We love football season here in Hawaii just like everywhere else. It’s a great time to get together with friends to watch the big game, or even go to the big game. When it comes to having a game watching party, there are a few foods that we love making for our guests.
There are two things that are synonymous with Hawaii: Aloha shirts and Spam musubi. So it should be no surprise that Spam musubis are a staple to any party. They’re easy to make, easy to transport, fun to eat, and enjoyed by everyone who doesn’t hate Spam. Kids love them which allows you to make more grown up foods for the adults at the party. The two most common types of Spam musubi that we make are the plain ones and the teriyaki ones. The plain ones are as simple as it gets. You just need rice and slices of spam. The teriyaki ones differ in that the spam is dipped in a sweet teriyaki sauce (soy sauce and sugar) before being assembled into the musubi. People do make very advanced spam musubis so just check the internet for difference recipes and examples.
Cool spam musubi with spam on both sides!
Spam musubis are easy-to-eat finger foods.
Poke is another staple at any local party. Parties and poke go hand in hand in Hawaii. You’ll rarely go to a local party and someone’s house and not have poke. A variety of pokes are available at most supermarkets in Hawaii. The most common are limu ahi and shoyu ahi poke. But there are many others including varieties of pokes made from octopus, crab, and different kinds of fish like salmon, hamachi, swordfish, aku, etc. When we go to a party, we’ll usually get a pound of shoyu ahi poke and either another pound of tako poke or spicy tuna poke for variety. And oh yeah, poke goes really well with beer! And sake.
Two of our faves! (shoyu ahi poke in the front, spicy ahi in the back)
Kalua Pork Sandwich
Lately we’ve been making kalua pork sandwiches. If you're planning a Hawaiian themed party or luau, you'll definitely want to serve kalua pork. But you can also change things up by making kalua pork sliders. If we’re lazy, we just buy the pre-made kalua pork from the store. If we’re feeling ambitious, we’ll make it from scratch in a slow cooker. Once we have the meat nailed down, all we need are King’s Hawaiian Bread rolls or burger buns, bbq sauce (we like Kilauea Fire hot sauce), and cole slaw on the side. The saltiness of the meat, the tanginess of the sauce, and the sweetness of the bread make for an explosion of flavor in your mouth.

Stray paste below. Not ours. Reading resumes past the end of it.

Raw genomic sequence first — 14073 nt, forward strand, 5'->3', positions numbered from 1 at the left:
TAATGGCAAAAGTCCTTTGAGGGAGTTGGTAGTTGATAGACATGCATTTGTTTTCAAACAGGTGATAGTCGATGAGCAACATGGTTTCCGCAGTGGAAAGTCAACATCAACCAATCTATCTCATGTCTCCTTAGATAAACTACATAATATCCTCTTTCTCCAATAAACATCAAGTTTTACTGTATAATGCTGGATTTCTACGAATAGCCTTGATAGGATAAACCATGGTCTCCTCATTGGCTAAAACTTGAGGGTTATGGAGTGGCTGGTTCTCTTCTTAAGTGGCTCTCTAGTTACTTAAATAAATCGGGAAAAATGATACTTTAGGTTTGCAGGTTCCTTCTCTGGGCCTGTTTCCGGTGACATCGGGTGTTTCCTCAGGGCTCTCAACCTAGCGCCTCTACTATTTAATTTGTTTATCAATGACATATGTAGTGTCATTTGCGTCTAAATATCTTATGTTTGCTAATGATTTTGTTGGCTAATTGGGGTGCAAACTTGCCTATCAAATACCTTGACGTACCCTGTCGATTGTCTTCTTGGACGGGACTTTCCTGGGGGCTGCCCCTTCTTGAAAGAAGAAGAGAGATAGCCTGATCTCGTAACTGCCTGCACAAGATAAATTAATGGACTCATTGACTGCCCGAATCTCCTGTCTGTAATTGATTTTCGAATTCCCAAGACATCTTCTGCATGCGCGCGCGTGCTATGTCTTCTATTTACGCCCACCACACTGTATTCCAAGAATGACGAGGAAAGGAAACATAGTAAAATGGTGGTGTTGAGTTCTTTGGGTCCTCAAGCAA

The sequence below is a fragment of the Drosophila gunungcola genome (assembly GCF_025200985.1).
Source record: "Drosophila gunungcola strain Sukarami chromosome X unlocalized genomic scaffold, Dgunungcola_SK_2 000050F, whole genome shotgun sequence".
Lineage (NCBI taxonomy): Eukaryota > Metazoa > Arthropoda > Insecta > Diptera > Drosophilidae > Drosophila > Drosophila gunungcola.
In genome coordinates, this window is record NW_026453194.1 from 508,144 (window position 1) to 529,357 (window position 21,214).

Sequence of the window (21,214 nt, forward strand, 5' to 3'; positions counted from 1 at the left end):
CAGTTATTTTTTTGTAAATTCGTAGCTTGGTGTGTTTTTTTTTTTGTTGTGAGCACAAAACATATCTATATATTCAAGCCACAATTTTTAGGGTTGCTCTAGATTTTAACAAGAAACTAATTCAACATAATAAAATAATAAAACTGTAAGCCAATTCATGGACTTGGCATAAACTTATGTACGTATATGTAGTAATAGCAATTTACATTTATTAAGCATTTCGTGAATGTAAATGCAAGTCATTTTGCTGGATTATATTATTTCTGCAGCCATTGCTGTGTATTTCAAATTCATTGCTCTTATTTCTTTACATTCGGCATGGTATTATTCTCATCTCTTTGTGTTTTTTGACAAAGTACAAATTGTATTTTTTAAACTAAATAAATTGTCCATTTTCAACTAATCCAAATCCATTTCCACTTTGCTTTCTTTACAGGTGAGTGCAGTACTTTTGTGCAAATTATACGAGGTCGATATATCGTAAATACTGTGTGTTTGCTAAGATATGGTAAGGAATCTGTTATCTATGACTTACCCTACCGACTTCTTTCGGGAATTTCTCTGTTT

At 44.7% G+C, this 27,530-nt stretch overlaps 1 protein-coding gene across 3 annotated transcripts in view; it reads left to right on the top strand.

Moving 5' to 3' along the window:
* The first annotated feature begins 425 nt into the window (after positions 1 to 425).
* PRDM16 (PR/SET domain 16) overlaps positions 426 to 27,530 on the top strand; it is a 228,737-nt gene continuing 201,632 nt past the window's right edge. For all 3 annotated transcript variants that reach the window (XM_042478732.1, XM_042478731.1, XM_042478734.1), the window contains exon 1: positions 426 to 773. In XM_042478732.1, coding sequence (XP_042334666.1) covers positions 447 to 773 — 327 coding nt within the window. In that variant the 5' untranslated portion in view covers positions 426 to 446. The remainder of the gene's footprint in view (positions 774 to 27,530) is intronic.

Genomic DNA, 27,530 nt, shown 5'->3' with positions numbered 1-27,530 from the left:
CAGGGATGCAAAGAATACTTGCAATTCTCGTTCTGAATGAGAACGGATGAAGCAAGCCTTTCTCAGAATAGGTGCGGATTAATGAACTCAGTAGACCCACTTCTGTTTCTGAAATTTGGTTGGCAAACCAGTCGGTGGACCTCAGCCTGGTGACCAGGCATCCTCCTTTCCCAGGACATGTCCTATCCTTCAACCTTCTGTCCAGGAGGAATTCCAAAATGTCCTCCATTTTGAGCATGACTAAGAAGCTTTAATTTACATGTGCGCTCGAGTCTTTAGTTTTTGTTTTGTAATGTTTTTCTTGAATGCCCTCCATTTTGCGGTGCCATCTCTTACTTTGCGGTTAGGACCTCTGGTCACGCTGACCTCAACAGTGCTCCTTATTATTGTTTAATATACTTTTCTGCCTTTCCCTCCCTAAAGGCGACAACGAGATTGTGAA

Kalua pork sliders with King's Hawaiian sweet rolls and Kilauea Fire hot sauce
Spinach Dip in a Sourdough Bowl
Another crowd favorite is spinach dip in a sourdough bowl. All you need for this is the Hidden Valley Ranch Dip mix, sour cream, a box of frozen spinach, and a round sourdough loaf. Follow the instructions on the back of the dip package to make the dip. Then cut off the top and inside of the sourdough loaf. Cut this piece into cubs and fill the bread bowl with the dip. Serve the bowl in a large platter with the bread cubes around it. You will run out of bread before you run out of dip so be sure to have a bag of chips or something else to eat the dip with. We usually serve this with a giant bag of Maui Onion kettle chips but you can use whatever you have access to.
Your friends will be impressed with this spinach dip in a sourdough bread bowl.🤙
We love malasadas for dessert after stuffing ourselves with salty foods on this list. A malasada is a Portuguese donut without a hole and is usually coated with sugar. Leonard’s Bakery is the most well-known place to get malasadas on Oahu with their instantly recognizable red and white striped malasada trucks around the island. There are also bakeries that sell malasadas or similar desserts around the mainland. These pastries are both tasty and easy to eat making them great party food.
Getting malasadas from a Leondard's Bakery malasada truck
Fresh hot malsadas are simply divine and are a perfect food for your next game party!
The culture of Hawaii isn't famous for no reason. Every year, thousands of tourists flock to the small islands to get a taste of the rich culture found only in Hawaii. To this day, the energy and spirit of Aloha flow through strongly the islands of Hawaii, allowing it to radiate energies of love and compassion for others.